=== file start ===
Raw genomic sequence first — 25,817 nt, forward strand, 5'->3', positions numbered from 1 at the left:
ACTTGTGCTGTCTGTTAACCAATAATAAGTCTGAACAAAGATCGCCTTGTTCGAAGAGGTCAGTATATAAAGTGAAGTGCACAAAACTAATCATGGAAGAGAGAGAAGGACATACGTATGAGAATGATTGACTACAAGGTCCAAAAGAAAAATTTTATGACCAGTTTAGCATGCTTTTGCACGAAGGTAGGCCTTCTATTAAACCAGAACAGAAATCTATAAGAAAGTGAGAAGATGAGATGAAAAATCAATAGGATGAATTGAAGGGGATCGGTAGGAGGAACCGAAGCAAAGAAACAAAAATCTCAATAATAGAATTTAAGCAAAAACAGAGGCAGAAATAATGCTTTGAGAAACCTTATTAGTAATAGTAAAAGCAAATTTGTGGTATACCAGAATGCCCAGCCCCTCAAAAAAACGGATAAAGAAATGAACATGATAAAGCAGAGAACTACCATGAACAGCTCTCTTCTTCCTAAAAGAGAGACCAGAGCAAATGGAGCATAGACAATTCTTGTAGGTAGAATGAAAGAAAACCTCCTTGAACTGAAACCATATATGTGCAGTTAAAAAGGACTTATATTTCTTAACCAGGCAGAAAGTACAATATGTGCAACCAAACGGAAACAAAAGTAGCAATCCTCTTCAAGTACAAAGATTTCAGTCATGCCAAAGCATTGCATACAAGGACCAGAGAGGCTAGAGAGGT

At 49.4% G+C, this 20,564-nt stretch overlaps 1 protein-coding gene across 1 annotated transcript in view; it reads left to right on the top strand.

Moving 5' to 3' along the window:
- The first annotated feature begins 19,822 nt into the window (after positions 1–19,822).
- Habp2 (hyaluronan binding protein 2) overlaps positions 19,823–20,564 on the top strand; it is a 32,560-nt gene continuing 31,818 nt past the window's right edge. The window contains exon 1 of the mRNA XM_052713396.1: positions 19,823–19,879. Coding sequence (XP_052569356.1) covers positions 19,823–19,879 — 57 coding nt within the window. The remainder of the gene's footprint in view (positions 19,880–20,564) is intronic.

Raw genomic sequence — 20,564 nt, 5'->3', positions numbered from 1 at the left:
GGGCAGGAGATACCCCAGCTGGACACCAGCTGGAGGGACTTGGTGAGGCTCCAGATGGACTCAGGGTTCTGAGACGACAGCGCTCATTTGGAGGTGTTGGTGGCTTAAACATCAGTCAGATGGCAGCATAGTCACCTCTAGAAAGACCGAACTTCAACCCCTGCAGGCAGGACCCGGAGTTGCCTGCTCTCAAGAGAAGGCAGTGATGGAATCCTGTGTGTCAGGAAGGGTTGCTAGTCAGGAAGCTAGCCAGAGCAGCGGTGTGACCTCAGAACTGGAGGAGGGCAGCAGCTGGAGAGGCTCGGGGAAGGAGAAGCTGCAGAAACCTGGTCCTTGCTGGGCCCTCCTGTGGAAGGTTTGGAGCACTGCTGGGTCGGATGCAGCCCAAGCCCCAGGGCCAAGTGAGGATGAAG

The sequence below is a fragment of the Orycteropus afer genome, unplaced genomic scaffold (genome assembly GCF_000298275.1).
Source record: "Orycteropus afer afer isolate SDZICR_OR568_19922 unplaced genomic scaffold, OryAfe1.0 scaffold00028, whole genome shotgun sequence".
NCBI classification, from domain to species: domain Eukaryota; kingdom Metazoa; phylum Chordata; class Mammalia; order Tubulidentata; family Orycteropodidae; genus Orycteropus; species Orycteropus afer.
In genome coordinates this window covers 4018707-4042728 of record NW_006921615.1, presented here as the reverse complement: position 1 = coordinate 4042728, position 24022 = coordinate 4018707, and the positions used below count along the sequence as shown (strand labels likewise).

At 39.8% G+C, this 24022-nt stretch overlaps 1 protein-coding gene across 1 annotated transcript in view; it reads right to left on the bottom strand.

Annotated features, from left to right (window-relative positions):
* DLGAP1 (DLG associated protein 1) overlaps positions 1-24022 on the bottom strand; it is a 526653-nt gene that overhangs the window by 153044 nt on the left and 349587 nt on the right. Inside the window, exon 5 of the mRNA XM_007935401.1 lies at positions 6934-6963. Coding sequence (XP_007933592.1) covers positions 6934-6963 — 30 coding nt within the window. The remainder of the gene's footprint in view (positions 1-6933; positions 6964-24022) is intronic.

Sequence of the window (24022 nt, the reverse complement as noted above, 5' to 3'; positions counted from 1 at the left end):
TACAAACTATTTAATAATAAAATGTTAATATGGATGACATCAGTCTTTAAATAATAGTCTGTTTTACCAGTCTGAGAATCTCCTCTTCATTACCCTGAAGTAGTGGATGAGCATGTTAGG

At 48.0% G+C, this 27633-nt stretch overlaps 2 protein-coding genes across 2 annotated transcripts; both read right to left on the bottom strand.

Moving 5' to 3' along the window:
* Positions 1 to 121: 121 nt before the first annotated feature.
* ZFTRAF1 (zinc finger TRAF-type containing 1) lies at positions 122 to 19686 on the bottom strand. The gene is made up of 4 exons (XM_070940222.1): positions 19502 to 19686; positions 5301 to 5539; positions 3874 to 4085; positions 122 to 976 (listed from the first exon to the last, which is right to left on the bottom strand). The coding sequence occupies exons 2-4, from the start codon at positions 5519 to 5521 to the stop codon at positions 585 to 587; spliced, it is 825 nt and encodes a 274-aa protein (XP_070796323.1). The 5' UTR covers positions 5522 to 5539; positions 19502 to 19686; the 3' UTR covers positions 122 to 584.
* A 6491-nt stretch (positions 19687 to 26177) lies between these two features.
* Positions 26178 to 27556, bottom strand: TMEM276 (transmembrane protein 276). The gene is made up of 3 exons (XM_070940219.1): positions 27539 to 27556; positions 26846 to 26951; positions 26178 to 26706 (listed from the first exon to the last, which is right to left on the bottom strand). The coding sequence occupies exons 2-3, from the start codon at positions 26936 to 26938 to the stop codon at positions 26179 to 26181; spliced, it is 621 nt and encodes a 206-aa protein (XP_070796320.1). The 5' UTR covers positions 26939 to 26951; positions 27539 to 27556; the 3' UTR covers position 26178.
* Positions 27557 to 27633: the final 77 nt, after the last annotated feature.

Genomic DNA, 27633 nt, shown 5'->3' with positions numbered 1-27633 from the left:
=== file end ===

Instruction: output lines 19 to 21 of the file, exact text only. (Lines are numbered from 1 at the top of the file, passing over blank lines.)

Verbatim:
Moving 5' to 3' along the window:
* Positions 1 to 121: 121 nt before the first annotated feature.
* ZFTRAF1 (zinc finger TRAF-type containing 1) lies at positions 122 to 19686 on the bottom strand. The gene is made up of 4 exons (XM_070940222.1): positions 19502 to 19686; positions 5301 to 5539; positions 3874 to 4085; positions 122 to 976 (listed from the first exon to the last, which is right to left on the bottom strand). The coding sequence occupies exons 2-4, from the start codon at positions 5519 to 5521 to the stop codon at positions 585 to 587; spliced, it is 825 nt and encodes a 274-aa protein (XP_070796323.1). The 5' UTR covers positions 5522 to 5539; positions 19502 to 19686; the 3' UTR covers positions 122 to 584.